As NASA ushers in an exciting era of long-term exploration on the Moon with Artemis, new strategies are being formulated to determine how technology, infrastructure, and operations will function together as a cohesive and cross-cutting system.
As a sustained presence grows at the Moon, opportunities to harvest lunar resources could lead to safer, more efficient operations with less dependence on Earth. Many new technologies in six priority areas encompassed by NASA’s Lunar Surface Innovation Initiative will need testing. For example, advancing In-situ Resource Utilization (ISRU) technologies could lead to future production of fuel, water, or oxygen from local materials, expanding exploration capabilities.
To support ISRU technology maturation, NASA issued a Request for Information (RFI) on Nov. 6 to formulate its future Lunar Infrastructure Foundational Technologies (LIFT-1) demonstration. Led by the Space Technology Mission Directorate (STMD), NASA’s primary objective for LIFT-1 is to demonstrate ISRU technologies to extract oxygen from lunar soil, to inform eventual production, capture, and storage. Additional LIFT-1 objectives may include demonstrating new landing technologies, surface operations, and scalable power generation in the Moon’s South Pole region.
With the RFI, NASA is asking for input from the lunar community to inform an integrated approach inclusive of launch, landing, and demonstration of surface infrastructure technologies as part of a subscale ISRU demonstration.
“The LIFT-1 demonstration creates a viable path to launch, land, and conduct operations on the lunar surface. This is the infusion path we need for ongoing industry and NASA center-led technology development activities,” said Dr. Prasun Desai, acting associate administrator of STMD at the agency’s Headquarters in Washington. “Using in-situ resources is essential to making a sustained presence farther from Earth possible. Just as we need consumables and infrastructure to live and work on our home planet, we’ll need similar support systems on the Moon for crew and robots to operate safely and productively.”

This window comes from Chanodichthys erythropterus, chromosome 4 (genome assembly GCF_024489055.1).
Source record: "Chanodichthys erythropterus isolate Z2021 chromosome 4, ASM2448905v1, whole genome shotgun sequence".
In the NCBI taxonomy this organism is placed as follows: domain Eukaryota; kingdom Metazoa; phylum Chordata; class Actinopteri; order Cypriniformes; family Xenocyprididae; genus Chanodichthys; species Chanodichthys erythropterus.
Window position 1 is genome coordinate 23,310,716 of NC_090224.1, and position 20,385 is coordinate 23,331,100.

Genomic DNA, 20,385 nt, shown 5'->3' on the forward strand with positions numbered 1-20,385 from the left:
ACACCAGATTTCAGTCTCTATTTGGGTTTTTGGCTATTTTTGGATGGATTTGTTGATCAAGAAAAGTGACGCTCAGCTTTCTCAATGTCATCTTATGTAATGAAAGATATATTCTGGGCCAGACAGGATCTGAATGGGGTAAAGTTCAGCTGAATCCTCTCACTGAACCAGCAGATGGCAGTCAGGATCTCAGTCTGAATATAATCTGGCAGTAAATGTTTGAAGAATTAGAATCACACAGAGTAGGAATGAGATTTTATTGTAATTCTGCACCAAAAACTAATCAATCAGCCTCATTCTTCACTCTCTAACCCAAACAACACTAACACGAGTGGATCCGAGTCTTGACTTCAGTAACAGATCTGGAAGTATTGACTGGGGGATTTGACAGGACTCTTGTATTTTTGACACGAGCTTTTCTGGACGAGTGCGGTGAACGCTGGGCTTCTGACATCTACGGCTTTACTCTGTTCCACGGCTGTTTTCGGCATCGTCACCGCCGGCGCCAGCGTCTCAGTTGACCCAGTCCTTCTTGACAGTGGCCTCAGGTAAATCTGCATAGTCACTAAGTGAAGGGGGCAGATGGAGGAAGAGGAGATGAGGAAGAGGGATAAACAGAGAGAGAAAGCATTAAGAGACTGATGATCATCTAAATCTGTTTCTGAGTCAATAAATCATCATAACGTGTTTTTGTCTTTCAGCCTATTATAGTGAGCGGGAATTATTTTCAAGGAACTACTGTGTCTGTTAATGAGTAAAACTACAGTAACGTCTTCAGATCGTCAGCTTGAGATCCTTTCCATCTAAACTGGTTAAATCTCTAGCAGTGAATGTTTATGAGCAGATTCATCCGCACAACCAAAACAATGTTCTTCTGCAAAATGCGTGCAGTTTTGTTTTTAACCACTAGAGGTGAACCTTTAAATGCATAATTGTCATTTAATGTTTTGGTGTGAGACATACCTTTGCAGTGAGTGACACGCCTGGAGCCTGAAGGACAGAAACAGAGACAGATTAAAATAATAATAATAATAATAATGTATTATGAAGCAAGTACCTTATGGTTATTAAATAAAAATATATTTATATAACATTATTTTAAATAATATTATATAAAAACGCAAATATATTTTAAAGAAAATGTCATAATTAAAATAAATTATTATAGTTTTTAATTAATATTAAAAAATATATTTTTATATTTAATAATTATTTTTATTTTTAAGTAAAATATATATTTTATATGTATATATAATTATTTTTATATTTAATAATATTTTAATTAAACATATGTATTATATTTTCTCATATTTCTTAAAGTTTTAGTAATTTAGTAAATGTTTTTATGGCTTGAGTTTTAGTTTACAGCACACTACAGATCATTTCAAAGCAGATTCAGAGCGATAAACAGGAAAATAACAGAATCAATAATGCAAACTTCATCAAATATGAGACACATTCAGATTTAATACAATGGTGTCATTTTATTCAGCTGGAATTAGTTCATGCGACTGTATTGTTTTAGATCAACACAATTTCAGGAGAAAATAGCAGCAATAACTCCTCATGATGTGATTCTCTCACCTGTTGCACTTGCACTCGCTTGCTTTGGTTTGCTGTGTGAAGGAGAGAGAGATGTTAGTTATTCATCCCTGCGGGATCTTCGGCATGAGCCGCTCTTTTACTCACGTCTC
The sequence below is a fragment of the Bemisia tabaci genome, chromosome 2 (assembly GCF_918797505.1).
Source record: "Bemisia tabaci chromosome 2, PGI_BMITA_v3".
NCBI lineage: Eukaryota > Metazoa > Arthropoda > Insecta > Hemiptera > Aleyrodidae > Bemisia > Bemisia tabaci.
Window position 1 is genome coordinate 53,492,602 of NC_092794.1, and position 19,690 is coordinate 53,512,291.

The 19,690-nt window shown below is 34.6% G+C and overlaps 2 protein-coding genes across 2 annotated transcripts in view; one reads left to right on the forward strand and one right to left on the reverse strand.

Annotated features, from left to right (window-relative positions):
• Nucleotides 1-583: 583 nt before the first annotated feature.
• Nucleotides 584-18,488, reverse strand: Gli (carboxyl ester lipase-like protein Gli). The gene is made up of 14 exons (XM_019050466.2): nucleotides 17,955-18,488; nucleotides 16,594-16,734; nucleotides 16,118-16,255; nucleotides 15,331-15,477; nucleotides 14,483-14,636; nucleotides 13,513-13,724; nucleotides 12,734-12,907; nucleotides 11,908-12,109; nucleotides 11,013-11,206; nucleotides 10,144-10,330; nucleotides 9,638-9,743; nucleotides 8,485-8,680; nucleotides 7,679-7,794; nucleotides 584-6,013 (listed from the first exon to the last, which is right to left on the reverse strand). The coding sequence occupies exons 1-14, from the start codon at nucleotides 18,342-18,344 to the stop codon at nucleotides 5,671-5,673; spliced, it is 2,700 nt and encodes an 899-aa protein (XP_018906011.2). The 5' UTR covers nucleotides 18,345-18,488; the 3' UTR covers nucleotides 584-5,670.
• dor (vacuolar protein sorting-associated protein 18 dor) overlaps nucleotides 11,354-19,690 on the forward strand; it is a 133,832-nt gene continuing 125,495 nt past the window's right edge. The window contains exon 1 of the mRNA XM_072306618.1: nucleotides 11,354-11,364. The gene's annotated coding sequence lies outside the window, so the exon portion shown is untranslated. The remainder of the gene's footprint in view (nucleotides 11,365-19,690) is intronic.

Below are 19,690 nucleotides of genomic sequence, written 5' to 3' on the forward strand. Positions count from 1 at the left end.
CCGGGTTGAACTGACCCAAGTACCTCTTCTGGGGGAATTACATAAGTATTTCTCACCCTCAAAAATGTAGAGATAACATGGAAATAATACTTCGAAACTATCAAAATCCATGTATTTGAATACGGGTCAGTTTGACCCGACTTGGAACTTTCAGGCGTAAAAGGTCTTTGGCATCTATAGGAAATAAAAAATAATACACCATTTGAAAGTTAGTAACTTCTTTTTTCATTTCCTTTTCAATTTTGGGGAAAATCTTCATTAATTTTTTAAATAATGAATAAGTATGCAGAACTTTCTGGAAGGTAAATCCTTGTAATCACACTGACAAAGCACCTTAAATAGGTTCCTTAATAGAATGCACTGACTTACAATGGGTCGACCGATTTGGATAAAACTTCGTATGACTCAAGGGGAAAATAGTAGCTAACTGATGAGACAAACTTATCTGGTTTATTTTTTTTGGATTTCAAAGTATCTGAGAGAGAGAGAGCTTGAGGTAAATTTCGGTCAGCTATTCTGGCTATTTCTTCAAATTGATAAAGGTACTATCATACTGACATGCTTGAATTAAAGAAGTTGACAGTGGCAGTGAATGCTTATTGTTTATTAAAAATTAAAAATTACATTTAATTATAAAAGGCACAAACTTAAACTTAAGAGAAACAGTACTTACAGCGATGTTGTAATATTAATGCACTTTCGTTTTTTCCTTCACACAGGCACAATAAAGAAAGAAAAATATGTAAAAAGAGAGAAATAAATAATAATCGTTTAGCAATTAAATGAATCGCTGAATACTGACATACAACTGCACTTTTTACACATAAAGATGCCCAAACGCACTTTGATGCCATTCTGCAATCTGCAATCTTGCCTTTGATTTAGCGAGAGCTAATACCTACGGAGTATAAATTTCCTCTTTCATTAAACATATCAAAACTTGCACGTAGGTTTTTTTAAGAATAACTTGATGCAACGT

NASA has several current ISRU investments through partnerships with industry and academia. Prospecting, extraction, and mining initiatives are advancing our capabilities to find and harness resources from the lunar regolith. Chemical and thermal process developments may provide options to break down naturally occurring minerals and compounds found on the Moon and convert them to propellant or human consumables. Other potential longer-term applications could lead to extraterrestrial metal processing and construction of lunar surface structures using resources found on the Moon. Many of these technologies could be demonstrated and advanced on the Moon for future use at Mars. While the Moon has almost no atmosphere, Mars has an atmosphere rich in carbon dioxide, and NASA is investing in initiatives to use CO2 to create other useful elements or compounds.
MOXIE on NASA’s Mars Perseverance Rover marked the beginning of off-Earth ISRU technology demonstrations, successfully extracting oxygen from atmospheric carbon dioxide throughout a series of tests. NASA intends to demonstrate a similar capability on the lunar surface from its resources, and this RFI will help NASA capture stakeholder interest and ideas on how to partner, preferred acquisition approaches, and funding feasibility. This kind of input is critical to advancing innovative solutions that will help NASA and its partners explore the surface of the Moon for longer periods of time than ever before possible.
“An ISRU technology demonstration approach has been a topic of discussion within the Lunar Surface Innovation Initiative and Consortium communities for several years,” said Niki Werkheiser, director of Technology Maturation in STMD. “This RFI is the next phase to make it a reality.”
The Lunar Surface Innovation Consortium (LSIC) was established by NASA in 2020 to coalesce government, academia, non-profit institutions, and the private sector to identify technological capabilities and hurdles that must be retired to achieve a sustained presence on the surface of the Moon, both human and robotic.